Pretoria - Suspended Director-General of Rural Development and Land Reform Mduduzi Shabane, who is also the accounting officer of this department, lost his urgent bid to halt disciplinary proceedings against him on charges of alleged financial misconduct.
Shabane’s hearing is due to go ahead on Thursday, where he will have to answer to six charges.
He rushed to the Gauteng High Court in Pretoria on Tuesday for an order declaring the disciplinary proceedings unlawful, but the matter was only heard on Wednesday.
He asked that the minister of rural development and land reform be interdicted from instituting the proceedings against him.
According to Shabane, only President Jacob Zuma has the power to institute disciplinary proceedings against him.
Shabane has been the director-general of this department since November 2010. Following an audit report of the department’s financial affairs, he was suspended in December last year with full benefits.
His disciplinary hearing is due to run from today up until July 14. The last sitting was in May this year, when Shabane’s legal team challenged the legal standing of the minister to institute the proceedings against him.
The minister had appointed senior advocate Nazeer Cassim as the chairperson of the disciplinary proceedings.
Cassim, when confronted with this issue, said he was not at liberty to decide on the legal standing of the minister. This caused Shabane to, on an urgent basis, turn to court.
Shabane said in court papers that due to his high ranking in the department, the president is the one with the powers to appoint him and thus the one to institute or delegate disciplinary proceedings against him.
He said following his suspension, he was handed a charge sheet , accompanied by a notice to attend a disciplinary hearing.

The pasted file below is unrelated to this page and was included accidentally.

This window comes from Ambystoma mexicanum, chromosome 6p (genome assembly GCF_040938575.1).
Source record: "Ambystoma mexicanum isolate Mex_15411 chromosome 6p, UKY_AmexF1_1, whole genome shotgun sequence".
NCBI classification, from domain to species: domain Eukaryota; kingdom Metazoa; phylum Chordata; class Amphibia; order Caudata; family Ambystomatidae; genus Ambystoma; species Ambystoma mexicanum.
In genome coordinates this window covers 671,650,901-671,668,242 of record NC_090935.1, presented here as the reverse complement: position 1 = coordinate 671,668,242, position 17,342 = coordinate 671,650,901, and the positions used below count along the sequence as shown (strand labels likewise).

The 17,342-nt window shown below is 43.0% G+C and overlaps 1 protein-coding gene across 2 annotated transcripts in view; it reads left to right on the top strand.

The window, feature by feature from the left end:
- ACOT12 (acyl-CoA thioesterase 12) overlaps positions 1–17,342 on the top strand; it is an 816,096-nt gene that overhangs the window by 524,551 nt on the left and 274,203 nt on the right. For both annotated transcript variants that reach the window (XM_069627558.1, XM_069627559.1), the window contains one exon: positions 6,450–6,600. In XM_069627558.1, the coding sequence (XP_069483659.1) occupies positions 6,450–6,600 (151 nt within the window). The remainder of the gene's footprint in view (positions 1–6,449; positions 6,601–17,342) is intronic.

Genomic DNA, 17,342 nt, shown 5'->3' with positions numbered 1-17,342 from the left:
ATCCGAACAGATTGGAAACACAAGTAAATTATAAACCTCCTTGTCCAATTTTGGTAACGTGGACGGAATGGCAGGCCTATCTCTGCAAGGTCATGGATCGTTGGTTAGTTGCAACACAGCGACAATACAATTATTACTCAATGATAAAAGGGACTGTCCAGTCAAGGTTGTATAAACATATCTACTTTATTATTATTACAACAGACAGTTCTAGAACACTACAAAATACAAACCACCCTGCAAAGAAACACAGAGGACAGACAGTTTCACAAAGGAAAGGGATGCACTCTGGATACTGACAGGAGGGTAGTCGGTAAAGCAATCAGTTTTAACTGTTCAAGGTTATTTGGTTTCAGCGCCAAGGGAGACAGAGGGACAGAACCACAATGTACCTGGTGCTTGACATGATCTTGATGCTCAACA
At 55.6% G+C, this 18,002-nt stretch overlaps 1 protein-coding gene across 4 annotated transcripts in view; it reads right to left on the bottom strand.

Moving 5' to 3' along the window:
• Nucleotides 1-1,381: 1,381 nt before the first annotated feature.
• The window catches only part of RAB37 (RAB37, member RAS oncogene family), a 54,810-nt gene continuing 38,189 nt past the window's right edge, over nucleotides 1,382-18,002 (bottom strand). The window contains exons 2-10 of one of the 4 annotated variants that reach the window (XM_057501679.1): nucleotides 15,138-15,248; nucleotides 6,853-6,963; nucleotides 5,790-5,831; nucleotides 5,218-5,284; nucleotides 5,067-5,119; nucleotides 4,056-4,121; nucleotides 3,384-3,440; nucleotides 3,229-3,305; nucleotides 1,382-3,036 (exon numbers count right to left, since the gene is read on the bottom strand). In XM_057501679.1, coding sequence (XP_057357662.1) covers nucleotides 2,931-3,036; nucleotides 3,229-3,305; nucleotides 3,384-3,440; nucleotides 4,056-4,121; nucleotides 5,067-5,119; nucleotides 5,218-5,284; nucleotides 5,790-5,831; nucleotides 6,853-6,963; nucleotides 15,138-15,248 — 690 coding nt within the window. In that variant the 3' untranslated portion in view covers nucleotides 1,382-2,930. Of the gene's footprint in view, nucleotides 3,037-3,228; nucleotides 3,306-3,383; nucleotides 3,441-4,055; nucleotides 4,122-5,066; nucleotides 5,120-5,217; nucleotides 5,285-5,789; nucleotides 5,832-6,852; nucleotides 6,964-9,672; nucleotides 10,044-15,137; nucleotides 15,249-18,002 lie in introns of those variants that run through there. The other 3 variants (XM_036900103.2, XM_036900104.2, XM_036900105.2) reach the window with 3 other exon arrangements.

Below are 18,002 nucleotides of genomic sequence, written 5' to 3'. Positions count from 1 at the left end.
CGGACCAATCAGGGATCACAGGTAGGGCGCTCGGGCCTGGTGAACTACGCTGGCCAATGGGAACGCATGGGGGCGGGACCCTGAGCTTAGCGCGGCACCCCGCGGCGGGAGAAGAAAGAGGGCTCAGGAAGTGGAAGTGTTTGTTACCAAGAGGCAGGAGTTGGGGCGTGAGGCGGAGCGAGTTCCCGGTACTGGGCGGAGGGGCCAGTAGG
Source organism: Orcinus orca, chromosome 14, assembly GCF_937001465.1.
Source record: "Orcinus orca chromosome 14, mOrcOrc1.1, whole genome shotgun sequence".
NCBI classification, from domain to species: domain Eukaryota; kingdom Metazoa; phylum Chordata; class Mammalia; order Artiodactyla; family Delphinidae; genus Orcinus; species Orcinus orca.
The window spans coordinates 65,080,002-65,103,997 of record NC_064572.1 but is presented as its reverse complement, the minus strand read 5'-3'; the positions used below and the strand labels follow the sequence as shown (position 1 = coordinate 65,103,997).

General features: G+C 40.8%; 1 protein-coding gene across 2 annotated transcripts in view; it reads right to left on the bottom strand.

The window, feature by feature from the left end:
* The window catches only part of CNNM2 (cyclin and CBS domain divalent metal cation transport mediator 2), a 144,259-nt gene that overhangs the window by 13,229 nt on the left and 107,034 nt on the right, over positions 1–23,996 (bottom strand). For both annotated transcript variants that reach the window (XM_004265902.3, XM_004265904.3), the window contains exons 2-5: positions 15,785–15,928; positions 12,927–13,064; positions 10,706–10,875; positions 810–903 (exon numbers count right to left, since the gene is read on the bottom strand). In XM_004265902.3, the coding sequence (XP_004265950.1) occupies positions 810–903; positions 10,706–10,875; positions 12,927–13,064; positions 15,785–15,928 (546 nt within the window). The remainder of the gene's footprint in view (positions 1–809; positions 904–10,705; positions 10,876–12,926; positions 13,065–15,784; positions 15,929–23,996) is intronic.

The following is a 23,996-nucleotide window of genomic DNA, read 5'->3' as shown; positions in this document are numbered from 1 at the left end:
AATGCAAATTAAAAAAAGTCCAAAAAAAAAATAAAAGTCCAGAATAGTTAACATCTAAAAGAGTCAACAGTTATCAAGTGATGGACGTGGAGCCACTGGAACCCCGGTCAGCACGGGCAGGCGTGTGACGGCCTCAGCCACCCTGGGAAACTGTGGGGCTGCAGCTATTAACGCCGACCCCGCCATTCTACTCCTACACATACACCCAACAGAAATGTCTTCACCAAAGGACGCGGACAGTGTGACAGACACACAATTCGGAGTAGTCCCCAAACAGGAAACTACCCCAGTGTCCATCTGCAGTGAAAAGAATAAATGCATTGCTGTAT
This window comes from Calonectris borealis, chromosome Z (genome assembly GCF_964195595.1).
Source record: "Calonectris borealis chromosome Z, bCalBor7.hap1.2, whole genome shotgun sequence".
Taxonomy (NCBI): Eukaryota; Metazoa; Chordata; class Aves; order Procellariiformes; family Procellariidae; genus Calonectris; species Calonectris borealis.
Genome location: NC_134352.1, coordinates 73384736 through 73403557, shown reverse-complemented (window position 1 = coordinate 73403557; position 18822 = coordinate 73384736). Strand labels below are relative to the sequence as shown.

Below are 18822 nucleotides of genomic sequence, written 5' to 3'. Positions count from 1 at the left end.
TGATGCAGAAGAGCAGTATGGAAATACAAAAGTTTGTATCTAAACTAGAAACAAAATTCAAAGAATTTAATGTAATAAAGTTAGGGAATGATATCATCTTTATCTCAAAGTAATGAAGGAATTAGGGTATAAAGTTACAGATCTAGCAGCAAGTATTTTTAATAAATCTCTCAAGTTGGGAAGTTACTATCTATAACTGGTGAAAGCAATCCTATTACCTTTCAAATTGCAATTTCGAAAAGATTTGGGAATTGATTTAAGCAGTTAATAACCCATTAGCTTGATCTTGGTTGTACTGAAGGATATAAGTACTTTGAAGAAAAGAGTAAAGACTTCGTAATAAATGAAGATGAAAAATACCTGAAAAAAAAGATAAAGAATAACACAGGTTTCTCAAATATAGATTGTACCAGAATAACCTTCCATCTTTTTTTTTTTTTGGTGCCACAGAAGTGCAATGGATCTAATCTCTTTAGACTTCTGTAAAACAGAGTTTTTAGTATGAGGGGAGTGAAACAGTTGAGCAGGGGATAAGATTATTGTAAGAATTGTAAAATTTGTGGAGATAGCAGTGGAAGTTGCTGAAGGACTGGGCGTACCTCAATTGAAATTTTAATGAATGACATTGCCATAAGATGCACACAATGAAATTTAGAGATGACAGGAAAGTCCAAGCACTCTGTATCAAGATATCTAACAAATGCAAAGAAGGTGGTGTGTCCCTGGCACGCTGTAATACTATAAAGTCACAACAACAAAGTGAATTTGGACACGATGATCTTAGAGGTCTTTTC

On May 2, when the hearing commenced and he objected to it as it was in his opinion illegal, the parties tried to settle the issues. These negotiations, however, were fruitless.
Shabane said he attempted to exhaust all amicable remedies to find a solution, but he was at the end forced to seek the help of the court.
He made it clear that he had nothing to hide and that he did not have a problem to subject himself to disciplinary proceedings, but he said such a process should be before a legal entity.
Judge Hans Fabricius pointed out to Shabane’s counsel that he cannot simply interdict the proceedings from going ahead, if they did not have a plan in place such as asking for an interdict, pending a review against the hearing.
Advocate Smanga Sethene, acting for Shabane, asked the court’s indulgence to amend the order he is asking.
But Advocate Ernst van Graan SC, appearing on behalf of the minister, said: “This is a case of Humpty Dumpty and all the King’s men. All the amendments in the world won’t save Humpty Dumpty from falling off the wall.”
He pointed out four flaws, many of a technical nature, as to why the application cannot succeed. These include that Shabane created his own urgency in the case and that he transgressed the court rules pertaining to urgent applications.
Judge Fabricius agreed and struck the matter from the roll. He also slapped Shabane with the legal bill.
The judge said there were two options open to Shabane - he either won his disciplinary hearing, which will be the end of the matter, or turned to court to review and set aside the findings of the hearing.